A total number of 120 head of households were interviewed at lower Moshi covering Rau Kati (30 households), Mtakuja (31), Chekereni (30) and Mabogini (29) villages to assess the social demographic data (Table ). In these villages, plant species commonly used as mosquito repellents were Ocimum species (56.6%), Azadirachta indica (30.1%), Eucalyptus globules (11.6%) and Lantana camara (1.7%).
Summary of socio-demographic data from four villages at Lower Moshi, northern Tanzania, based on 120 households
Methods of application were mostly incense burning/smouldering considered to offer effective protection and application was mostly done around 7 pm to 10 pm in 60% of households interviewed of which majority were small scale farmers (73%). The plant parts mostly used were leaves (70%), barks (10%), mixed plant parts (13%) or roots (7%).
Knockdown effect based on exposure to filter papers impregnated with plant extract
The knockdown effect induced by the two Ocimum plants and citronella ranged from 35% to 50% in all species of mosquitoes tested. This effect however, varied significantly (P < 0.05 – P > 0.05) among the three mosquito species tested. Citronella had the highest knockdown effect followed by OS and OK. At a dose of 30 mg/m2, citronella achieved over 50% knockdown within 10 minutes, while extracts of test plants (OS and OK) achieved between 35% to 45% knockdown for all species tested. There was no significant difference between the knockdown effect due to citronella and OS in all species tested. The OK showed the lowest knockdown effect in all species, whereas citronella scored a significantly high knockdown effect (P = 0.001). The KD90 results for all species against plant extracts are summarized in Table .
The KD90 of different plant extracts based on three mosquito species
In general, the knockdown efficacy of OS was significantly higher on An. gambiae (P = 0.027), whereas that of OK was significant on An. arabiensis (P = 0.007). On the other hand, the knockdown effect of both OS (P = 0.223) and OK (0.045) was not significant on Cx. quinquefasciatus.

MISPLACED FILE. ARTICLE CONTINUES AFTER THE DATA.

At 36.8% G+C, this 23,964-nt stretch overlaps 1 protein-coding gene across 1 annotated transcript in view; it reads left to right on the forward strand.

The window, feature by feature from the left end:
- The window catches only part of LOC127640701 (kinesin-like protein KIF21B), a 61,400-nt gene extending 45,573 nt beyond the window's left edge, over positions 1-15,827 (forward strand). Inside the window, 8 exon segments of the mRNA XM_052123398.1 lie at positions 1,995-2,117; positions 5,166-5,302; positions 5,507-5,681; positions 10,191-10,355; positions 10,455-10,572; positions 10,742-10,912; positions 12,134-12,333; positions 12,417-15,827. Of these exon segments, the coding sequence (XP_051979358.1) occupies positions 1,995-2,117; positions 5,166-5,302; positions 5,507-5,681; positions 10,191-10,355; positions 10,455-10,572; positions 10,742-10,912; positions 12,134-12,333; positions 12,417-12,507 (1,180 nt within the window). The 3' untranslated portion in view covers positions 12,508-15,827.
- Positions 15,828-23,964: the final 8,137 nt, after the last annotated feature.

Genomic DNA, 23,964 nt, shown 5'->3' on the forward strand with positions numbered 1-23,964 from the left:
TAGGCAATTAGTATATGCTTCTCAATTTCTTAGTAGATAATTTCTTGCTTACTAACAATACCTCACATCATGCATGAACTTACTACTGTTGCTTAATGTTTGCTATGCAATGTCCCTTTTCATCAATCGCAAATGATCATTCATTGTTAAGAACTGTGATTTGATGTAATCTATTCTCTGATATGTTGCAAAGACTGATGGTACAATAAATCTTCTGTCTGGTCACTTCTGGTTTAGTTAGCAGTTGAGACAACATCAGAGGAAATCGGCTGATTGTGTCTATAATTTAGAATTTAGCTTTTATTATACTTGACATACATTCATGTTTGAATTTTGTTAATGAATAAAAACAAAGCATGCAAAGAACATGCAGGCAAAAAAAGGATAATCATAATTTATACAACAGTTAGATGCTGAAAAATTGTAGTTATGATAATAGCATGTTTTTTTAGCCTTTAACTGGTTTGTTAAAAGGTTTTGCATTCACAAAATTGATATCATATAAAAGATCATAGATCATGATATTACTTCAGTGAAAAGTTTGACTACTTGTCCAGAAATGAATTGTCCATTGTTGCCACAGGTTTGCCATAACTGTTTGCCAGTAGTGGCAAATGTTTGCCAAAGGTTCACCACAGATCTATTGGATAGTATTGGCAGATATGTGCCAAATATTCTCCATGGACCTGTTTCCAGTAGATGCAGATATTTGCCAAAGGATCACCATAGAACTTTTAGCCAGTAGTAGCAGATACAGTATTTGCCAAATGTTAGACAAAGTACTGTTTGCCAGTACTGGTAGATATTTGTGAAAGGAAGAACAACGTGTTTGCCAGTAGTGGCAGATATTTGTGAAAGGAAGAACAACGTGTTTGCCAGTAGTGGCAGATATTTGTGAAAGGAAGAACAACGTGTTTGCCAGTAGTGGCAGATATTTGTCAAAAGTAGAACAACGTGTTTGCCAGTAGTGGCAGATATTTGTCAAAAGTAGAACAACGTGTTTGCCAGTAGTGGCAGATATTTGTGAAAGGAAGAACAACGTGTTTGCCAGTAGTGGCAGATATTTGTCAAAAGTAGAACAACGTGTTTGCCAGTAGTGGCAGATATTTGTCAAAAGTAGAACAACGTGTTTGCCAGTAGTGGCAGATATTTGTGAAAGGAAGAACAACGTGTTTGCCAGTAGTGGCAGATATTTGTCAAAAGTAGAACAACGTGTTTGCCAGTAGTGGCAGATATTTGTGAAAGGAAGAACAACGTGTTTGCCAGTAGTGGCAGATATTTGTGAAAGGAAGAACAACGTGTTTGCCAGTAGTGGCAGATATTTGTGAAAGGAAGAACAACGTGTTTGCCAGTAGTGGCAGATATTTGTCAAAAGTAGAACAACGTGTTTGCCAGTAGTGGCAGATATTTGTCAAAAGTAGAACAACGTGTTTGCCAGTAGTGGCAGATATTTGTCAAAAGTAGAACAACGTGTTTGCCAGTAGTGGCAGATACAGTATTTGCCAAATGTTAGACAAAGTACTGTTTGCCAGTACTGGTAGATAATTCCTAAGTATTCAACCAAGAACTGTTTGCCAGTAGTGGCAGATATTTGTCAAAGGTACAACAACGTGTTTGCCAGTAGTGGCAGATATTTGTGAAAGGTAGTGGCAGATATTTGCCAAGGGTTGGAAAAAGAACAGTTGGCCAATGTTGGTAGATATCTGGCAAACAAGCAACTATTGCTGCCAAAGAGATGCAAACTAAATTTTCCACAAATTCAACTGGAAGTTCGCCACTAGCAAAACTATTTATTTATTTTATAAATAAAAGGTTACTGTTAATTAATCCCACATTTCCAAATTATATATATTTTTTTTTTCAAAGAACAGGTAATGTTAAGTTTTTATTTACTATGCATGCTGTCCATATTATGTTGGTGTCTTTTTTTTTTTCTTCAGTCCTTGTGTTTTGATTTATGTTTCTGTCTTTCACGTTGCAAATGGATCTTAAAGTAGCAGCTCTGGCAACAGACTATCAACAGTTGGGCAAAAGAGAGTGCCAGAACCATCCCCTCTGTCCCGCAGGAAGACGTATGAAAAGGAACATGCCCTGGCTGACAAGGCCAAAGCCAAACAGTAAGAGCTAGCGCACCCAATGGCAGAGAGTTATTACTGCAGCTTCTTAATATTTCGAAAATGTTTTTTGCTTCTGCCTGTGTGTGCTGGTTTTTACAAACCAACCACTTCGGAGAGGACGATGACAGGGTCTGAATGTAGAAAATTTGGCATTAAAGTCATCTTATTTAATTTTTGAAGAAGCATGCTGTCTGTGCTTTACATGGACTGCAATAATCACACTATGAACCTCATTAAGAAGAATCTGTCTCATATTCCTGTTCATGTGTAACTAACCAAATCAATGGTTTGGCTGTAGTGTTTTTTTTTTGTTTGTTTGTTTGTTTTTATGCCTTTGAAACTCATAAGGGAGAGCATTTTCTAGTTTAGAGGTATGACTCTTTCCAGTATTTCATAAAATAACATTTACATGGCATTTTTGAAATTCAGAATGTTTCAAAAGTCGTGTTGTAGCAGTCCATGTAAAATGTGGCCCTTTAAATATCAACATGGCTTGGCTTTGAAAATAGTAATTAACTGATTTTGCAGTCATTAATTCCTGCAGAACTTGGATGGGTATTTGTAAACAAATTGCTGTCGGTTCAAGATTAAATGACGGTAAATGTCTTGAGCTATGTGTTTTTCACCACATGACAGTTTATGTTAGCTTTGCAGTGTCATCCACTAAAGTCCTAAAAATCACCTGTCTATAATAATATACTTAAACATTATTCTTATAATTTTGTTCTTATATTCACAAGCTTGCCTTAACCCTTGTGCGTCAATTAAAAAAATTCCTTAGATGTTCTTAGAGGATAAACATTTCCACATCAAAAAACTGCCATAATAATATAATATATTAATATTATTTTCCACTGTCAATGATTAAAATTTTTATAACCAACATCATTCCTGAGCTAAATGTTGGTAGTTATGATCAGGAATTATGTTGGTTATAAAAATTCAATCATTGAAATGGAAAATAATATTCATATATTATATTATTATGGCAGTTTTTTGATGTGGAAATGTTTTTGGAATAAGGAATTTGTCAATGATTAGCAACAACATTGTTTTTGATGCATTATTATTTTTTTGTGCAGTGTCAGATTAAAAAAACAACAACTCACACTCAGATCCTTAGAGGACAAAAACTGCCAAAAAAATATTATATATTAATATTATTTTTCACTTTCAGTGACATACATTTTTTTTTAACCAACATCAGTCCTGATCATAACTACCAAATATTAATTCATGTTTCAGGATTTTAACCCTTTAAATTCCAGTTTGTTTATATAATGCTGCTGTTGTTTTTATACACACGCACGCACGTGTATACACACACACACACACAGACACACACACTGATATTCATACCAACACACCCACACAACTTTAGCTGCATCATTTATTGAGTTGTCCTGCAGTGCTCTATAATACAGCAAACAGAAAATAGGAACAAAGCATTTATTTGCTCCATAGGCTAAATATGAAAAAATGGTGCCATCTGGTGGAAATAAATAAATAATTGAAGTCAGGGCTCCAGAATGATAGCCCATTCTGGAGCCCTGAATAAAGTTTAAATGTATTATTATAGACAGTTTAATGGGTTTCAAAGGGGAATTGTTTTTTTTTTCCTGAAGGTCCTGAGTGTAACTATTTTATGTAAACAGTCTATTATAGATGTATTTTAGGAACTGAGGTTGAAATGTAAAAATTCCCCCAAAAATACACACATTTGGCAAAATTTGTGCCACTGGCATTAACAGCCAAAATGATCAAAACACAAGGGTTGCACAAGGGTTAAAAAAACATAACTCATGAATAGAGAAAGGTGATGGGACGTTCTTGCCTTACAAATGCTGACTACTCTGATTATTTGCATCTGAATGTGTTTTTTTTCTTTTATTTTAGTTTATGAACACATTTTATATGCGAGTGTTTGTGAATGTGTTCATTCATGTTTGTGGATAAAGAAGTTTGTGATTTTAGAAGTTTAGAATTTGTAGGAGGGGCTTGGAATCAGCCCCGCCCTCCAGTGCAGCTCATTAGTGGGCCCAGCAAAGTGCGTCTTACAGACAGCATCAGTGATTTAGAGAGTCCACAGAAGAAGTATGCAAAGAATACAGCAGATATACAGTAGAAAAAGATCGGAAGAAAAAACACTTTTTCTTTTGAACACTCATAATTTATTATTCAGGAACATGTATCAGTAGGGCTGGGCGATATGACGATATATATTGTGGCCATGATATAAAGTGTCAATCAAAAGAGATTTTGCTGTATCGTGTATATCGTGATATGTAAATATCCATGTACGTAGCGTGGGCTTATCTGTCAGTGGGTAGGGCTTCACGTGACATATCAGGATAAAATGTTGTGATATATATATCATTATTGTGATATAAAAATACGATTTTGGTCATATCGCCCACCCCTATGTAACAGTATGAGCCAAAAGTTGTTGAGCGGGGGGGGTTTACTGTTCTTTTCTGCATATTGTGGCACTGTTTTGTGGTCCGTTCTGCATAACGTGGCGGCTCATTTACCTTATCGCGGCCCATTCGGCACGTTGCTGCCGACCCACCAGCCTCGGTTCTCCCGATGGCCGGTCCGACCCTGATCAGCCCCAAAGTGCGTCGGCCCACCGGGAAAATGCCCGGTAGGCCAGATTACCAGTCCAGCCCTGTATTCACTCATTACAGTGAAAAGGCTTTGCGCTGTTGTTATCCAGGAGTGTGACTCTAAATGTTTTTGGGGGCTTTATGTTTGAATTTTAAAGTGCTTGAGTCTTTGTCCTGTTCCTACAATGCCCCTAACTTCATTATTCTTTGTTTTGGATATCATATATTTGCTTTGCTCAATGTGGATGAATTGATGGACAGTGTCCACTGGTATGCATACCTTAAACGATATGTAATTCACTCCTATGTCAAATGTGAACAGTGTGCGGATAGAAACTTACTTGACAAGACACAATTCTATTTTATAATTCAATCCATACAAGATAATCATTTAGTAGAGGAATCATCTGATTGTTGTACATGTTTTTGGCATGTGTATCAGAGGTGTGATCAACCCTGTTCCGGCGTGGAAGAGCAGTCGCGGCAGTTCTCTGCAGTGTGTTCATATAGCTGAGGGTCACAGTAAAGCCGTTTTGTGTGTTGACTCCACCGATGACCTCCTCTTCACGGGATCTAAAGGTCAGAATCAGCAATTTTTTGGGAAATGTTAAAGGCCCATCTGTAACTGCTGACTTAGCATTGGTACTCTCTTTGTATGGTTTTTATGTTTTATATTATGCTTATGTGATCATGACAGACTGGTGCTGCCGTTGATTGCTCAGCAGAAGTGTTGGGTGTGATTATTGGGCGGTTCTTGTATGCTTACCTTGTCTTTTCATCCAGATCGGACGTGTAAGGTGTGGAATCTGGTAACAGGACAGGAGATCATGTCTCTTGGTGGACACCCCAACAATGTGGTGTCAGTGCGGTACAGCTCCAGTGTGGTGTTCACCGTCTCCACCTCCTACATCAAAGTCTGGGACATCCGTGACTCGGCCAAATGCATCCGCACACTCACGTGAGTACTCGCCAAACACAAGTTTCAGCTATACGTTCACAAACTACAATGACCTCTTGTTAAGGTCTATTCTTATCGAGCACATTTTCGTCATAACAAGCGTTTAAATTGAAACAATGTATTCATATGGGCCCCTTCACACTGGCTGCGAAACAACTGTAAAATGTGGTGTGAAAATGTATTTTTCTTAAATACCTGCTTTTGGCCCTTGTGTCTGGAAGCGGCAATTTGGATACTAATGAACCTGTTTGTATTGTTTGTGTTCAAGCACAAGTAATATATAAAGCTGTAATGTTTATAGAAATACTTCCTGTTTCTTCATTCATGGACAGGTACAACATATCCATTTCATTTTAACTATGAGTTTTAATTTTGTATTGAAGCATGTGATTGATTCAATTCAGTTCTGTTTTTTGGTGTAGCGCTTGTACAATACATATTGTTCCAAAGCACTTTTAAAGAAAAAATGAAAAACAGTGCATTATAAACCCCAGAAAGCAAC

Mosquito mortality in experiments with treated netting materials (contact bioassays)
In all tests, citronella induced the highest mortality rate on both species, followed by OS on Anopheles species and OK on Culex species. Mortality rate was high in An. gambiae s.s up to cut off point (30 mg) for all the test products. Citronella induced the highest mortality (56.6%) followed by OS (47.5 %) and the lowest was OK (43.3%).
At a concentration of 30 mg, mortality caused by exposure to citronella were high in An. arabiensis (67.7%, P < 0.001) followed by An. gambiae ss (56.7%, P < 0.001) and Cx. quinquefaciatus 63.7% (P = 0.001).
In An. arabiensis, mortality induced by citronella was 67.7% (P < 0.0001); 62.0% for OS (P = 0.006) and 55% (P = 0.051) for OK. Mortality induced by both citronella and OS are comparable and significantly higher than mortality caused by OK.
In An. gambiae s.s., citronella achieved the highest mortality of 56.7% (P < 0.001) followed by OS 47.4% (P = 0.001) and OK 43.3% (P = 0.054) at a dosage of 30 mg. The citronella caused more than 50% mortality, but the effect of both OS and OK was comparable and below 50%.
In Cx. quinquefasciatus, citronella caused the highest mortality 63.7% (P = 0.001) followed by 56.3% for OK (0.012) and 46.3% for OS (P = 0.062). Mortality due to OK and citronella was comparable and significantly higher on Culex mosquitoes. With increased dosage to 50 mg, there was no significant increase in mortality in all species and in all treatments.
Biting inhibition of mosquitoes